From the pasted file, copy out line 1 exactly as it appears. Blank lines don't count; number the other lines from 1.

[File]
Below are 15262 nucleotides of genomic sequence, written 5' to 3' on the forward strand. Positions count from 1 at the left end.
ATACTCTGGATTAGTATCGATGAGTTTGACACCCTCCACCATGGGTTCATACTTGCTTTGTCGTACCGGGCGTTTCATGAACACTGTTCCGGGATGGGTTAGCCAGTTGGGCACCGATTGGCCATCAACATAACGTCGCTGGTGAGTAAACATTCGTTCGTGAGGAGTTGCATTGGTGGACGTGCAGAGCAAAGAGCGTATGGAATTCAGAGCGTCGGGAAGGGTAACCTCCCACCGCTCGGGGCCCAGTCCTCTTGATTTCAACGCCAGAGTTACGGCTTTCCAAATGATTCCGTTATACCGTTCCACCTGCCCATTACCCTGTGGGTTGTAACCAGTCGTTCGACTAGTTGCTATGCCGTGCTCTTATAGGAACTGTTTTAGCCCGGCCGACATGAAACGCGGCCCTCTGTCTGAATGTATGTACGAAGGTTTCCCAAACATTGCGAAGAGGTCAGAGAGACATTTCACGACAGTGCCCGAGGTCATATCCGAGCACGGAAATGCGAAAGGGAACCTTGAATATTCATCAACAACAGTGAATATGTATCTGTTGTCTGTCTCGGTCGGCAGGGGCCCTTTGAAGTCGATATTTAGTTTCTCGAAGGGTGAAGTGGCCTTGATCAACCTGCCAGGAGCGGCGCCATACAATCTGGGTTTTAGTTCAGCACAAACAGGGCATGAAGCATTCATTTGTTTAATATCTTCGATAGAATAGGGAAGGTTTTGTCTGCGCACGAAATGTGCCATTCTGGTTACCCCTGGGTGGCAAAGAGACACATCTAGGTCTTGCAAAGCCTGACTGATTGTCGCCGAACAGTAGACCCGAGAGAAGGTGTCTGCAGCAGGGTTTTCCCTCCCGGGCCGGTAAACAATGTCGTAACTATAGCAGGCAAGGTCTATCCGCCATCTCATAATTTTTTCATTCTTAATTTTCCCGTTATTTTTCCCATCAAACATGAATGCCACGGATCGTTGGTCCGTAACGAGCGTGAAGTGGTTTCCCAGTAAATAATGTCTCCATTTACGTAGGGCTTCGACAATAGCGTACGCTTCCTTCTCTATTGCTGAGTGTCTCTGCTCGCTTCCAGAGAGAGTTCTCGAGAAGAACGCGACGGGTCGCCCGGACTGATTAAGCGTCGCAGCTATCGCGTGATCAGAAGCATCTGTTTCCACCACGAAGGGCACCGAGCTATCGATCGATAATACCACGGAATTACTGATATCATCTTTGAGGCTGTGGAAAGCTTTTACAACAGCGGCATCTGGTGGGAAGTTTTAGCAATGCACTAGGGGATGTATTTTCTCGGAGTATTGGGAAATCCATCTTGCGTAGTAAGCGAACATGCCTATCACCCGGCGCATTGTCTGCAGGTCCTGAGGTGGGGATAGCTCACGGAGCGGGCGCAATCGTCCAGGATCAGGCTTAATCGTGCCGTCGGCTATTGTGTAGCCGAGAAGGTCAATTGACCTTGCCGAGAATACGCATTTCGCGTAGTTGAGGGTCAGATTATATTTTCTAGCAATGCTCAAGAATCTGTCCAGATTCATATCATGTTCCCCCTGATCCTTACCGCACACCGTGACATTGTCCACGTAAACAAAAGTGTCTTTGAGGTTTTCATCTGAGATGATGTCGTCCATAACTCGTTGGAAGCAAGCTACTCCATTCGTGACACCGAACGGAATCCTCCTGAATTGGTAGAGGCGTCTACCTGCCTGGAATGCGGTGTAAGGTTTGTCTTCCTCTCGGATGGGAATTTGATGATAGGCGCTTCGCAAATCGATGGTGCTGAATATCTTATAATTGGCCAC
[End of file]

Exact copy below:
Below are 15262 nucleotides of genomic sequence, written 5' to 3' on the forward strand. Positions count from 1 at the left end.